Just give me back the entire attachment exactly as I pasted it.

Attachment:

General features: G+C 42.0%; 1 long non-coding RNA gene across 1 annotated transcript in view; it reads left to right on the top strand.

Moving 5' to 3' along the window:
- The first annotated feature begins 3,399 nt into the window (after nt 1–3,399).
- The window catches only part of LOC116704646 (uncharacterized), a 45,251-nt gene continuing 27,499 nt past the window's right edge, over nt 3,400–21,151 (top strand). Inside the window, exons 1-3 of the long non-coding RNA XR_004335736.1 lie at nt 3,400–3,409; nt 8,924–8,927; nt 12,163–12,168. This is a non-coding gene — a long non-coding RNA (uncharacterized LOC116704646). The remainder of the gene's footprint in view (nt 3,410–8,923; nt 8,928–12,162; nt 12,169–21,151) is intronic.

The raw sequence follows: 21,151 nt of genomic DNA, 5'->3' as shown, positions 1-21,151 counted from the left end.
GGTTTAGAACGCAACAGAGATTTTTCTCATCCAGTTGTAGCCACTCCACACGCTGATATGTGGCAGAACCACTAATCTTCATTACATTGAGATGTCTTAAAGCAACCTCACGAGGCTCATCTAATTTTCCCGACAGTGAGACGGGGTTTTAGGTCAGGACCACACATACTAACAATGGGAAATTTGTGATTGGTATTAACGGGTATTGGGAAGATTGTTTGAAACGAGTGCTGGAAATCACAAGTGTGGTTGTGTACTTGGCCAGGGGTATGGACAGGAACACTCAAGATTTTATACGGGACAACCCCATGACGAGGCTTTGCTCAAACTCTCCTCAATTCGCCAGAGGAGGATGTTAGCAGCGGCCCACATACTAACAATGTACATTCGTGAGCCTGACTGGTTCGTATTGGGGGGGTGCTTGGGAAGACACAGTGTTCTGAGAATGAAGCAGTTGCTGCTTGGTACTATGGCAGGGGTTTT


General features: G+C 42.0%; 1 long non-coding RNA gene across 1 annotated transcript in view; it reads left to right on the top strand.

Moving 5' to 3' along the window:
- The first annotated feature begins 3,399 nt into the window (after nt 1–3,399).
- The window catches only part of LOC116704646 (uncharacterized), a 45,251-nt gene continuing 27,499 nt past the window's right edge, over nt 3,400–21,151 (top strand). Inside the window, exons 1-3 of the long non-coding RNA XR_004335736.1 lie at nt 3,400–3,409; nt 8,924–8,927; nt 12,163–12,168. This is a non-coding gene — a long non-coding RNA (uncharacterized LOC116704646). The remainder of the gene's footprint in view (nt 3,410–8,923; nt 8,928–12,162; nt 12,169–21,151) is intronic.

The raw sequence follows: 21,151 nt of genomic DNA, 5'->3' as shown, positions 1-21,151 counted from the left end.
GGTTTAGAACGCAACAGAGATTTTTCTCATCCAGTTGTAGCCACTCCACACGCTGATATGTGGCAGAACCACTAATCTTCATTACATTGAGATGTCTTAAAGCAACCTCACGAGGCTCATCTAATTTTCCCGACAGTGAGACGGGGTTTTAGGTCAGGACCACACATACTAACAATGGGAAATTTGTGATTGGTATTAACGGGTATTGGGAAGATTGTTTGAAACGAGTGCTGGAAATCACAAGTGTGGTTGTGTACTTGGCCAGGGGTATGGACAGGAACACTCAAGATTTTATACGGGACAACCCCATGACGAGGCTTTGCTCAAACTCTCCTCAATTCGCCAGAGGAGGATGTTAGCAGCGGCCCACATACTAACAATGTACATTCGTGAGCCTGACTGGTTCGTATTGGGGGGGTGCTTGGGAAGACACAGTGTTCTGAGAATGAAGCAGTTGCTGCTTGGTACTATGGCAGGGGTTTT